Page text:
Phil Bixby: The real crisis York faces is a crisis of decision-making

In yellow are new buildings proposed for Bishophill by the Esher Report, 'York: A Study in Conservation', 1968. Some of the proposed changes didn't ultimately happen in large part due to community activism. Instead of the negative cycle of plans being offered for 'consultation' followed by anger, campaigns or disengagement, can we find a more creative way of planning the city's future together
In yellow are new buildings proposed for Bishophill by the Esher Report, ‘York: A Study in Conservation’, 1968. Some of the proposed changes didn’t ultimately happen in large part due to community activism. Instead of the negative cycle of plans being offered for ‘consultation’ followed by anger, campaigns or disengagement, can we find a more creative way of planning the city’s future together

One strand of the ‘York and Housing: Histories Behind the Headlines’ project is to seek articles, opinion pieces and interventions from people with something to say about the histories and future of housing in York. Alongside the archive work and events, we hope these pieces will inform, provoke and enrich public debate and create the conditions for engaged local decision-making.

Helen Graham talks with Phil Bixby, Chair of York Environment Forum and an architect with York-based Constructive Individuals which specializes in sustainable design and self- and community-led design and building.

Helen: In your view, what are the issues facing York and Housing?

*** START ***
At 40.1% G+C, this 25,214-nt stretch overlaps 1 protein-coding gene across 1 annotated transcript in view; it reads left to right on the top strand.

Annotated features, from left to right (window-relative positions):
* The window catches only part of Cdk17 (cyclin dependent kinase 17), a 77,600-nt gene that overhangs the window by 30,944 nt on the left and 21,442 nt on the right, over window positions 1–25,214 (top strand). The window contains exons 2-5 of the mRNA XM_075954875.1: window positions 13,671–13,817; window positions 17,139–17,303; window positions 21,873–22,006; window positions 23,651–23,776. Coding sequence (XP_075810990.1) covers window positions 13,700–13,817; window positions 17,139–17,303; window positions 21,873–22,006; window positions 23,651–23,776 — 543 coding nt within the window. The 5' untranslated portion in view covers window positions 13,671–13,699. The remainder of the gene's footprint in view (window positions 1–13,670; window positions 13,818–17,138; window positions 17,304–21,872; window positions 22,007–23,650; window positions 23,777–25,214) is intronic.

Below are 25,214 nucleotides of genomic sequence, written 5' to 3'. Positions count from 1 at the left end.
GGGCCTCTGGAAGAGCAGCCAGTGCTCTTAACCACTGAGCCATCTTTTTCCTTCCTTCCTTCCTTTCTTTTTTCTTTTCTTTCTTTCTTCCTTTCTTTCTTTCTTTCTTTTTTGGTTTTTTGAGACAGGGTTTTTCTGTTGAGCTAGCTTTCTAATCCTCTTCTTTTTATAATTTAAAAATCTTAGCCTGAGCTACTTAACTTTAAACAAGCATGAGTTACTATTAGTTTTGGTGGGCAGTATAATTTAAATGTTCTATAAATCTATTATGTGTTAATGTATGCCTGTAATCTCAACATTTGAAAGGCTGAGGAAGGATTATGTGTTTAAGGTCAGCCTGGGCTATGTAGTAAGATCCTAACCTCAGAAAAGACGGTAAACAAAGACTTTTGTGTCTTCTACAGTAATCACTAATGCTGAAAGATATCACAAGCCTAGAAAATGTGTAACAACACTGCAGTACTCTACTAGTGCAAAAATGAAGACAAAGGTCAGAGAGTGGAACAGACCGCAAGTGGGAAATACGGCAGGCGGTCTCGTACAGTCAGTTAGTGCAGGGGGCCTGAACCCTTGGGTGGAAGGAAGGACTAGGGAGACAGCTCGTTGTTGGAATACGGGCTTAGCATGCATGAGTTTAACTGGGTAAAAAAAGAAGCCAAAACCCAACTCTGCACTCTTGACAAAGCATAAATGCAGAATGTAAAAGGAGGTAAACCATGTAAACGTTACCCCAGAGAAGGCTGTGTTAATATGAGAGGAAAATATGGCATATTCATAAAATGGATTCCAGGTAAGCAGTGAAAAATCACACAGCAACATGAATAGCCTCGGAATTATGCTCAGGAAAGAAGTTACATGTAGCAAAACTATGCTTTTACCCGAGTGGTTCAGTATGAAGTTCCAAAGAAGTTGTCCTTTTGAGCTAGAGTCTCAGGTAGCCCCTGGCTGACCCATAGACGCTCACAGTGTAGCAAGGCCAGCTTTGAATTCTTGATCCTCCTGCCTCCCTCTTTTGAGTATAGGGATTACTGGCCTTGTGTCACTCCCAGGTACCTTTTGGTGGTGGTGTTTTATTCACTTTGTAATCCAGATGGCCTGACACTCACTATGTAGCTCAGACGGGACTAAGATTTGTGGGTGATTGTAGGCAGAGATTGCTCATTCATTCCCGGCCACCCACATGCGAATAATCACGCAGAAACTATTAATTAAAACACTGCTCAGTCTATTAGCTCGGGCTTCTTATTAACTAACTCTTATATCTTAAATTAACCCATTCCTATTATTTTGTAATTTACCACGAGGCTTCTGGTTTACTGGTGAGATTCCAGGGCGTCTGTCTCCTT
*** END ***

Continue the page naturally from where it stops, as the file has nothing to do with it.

Phil: We have this steamroller of increasing house prices and unaffordability in the city. Yet the real issue is that we don’t know how to decide. We don’t know how to move things forward and as a result we tend to fall into the ‘let’s try not to offend too many people’ scenario, which usually gives you the worst solutions. One of my issues with York is we are timid about what we do. We often lack the political will to push forward well thought through and bold solutions. We can’t stay the same. We’re not, we’re changing all the time. Do we want to be in control of change or be controlled by it? It is better to be in control.

Helen: Where does this timidity come from do you think?

Phil: The historical angle is that we are big village that has got really, really big. There is an attitude to politics which can be small-minded. The city council over the past few years has been more interested in infighting and back-biting and that has steered policy when we should be dealing with bigger issues. We bang on about how unique and special York is. And we’ve had lots of very interesting reports done such as the report Urbed’s A New Vision for York in 2003 and the 2010 York New City Beautiful report. Both reports were full of all sorts of interesting possibilities, all spelt out in glorious Technicolor, but nothing has happen. It’s time we upped our game. We desperately need politicians and officers in the Council to stick their necks out, take some flak [I feel for Dave Merritt, he did stuff which was unpopular and has been crucified for it.]

York is changing. If you say ‘it’s fine as it is’ then York is slightly different even as you are saying so. Development in York has happened in a piecemeal way, drip, drip, drip. You get the filling in of urban green space, suburbs, but you don’t get the bigger decision. You don’t get place making where you actively create urban or suburban centres or spaces, buildings and infrastructures that enables communities to happen. The danger is you just get dormitories which lack facilities and have no character.

Helen: What did you think about the last version of the local plan which failed to be passed in November 2014?

Phil: It was fairly shambolic. The density proposals were very low. It sidestepped the green belt issues. It was about avoiding getting shot, rather than doing something good. Specifically the low density on York Central and the British Sugar site needs to be looked at again.